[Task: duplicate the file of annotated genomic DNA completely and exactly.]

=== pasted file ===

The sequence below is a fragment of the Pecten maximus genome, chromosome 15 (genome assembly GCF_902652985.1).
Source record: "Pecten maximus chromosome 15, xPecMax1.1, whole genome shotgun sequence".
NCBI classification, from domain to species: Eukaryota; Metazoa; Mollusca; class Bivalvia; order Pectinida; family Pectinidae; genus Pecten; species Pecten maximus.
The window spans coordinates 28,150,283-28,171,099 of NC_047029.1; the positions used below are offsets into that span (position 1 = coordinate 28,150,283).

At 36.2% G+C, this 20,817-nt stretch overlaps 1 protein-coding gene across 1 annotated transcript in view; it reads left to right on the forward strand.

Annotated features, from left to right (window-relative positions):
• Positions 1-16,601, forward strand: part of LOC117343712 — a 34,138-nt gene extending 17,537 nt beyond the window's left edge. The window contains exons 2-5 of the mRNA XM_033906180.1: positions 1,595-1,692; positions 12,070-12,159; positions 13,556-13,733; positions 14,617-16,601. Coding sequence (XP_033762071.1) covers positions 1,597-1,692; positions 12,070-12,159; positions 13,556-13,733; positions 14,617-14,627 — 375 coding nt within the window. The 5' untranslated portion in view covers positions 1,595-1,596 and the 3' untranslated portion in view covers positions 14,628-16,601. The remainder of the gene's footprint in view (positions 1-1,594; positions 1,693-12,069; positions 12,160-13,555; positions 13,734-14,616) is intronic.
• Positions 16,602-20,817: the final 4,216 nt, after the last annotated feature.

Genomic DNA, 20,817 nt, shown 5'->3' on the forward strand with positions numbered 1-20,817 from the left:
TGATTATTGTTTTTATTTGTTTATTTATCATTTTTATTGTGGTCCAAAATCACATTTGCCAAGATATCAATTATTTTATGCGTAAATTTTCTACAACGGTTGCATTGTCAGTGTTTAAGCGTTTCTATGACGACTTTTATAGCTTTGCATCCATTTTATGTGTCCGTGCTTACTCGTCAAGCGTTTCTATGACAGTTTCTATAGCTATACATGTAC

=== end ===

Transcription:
The sequence below is a fragment of the Pecten maximus genome, chromosome 15 (genome assembly GCF_902652985.1).
Source record: "Pecten maximus chromosome 15, xPecMax1.1, whole genome shotgun sequence".
NCBI classification, from domain to species: Eukaryota; Metazoa; Mollusca; class Bivalvia; order Pectinida; family Pectinidae; genus Pecten; species Pecten maximus.
The window spans coordinates 28,150,283-28,171,099 of NC_047029.1; the positions used below are offsets into that span (position 1 = coordinate 28,150,283).

At 36.2% G+C, this 20,817-nt stretch overlaps 1 protein-coding gene across 1 annotated transcript in view; it reads left to right on the forward strand.

Annotated features, from left to right (window-relative positions):
• Positions 1-16,601, forward strand: part of LOC117343712 — a 34,138-nt gene extending 17,537 nt beyond the window's left edge. The window contains exons 2-5 of the mRNA XM_033906180.1: positions 1,595-1,692; positions 12,070-12,159; positions 13,556-13,733; positions 14,617-16,601. Coding sequence (XP_033762071.1) covers positions 1,597-1,692; positions 12,070-12,159; positions 13,556-13,733; positions 14,617-14,627 — 375 coding nt within the window. The 5' untranslated portion in view covers positions 1,595-1,596 and the 3' untranslated portion in view covers positions 14,628-16,601. The remainder of the gene's footprint in view (positions 1-1,594; positions 1,693-12,069; positions 12,160-13,555; positions 13,734-14,616) is intronic.
• Positions 16,602-20,817: the final 4,216 nt, after the last annotated feature.

Genomic DNA, 20,817 nt, shown 5'->3' on the forward strand with positions numbered 1-20,817 from the left:
TGATTATTGTTTTTATTTGTTTATTTATCATTTTTATTGTGGTCCAAAATCACATTTGCCAAGATATCAATTATTTTATGCGTAAATTTTCTACAACGGTTGCATTGTCAGTGTTTAAGCGTTTCTATGACGACTTTTATAGCTTTGCATCCATTTTATGTGTCCGTGCTTACTCGTCAAGCGTTTCTATGACAGTTTCTATAGCTATACATGTAC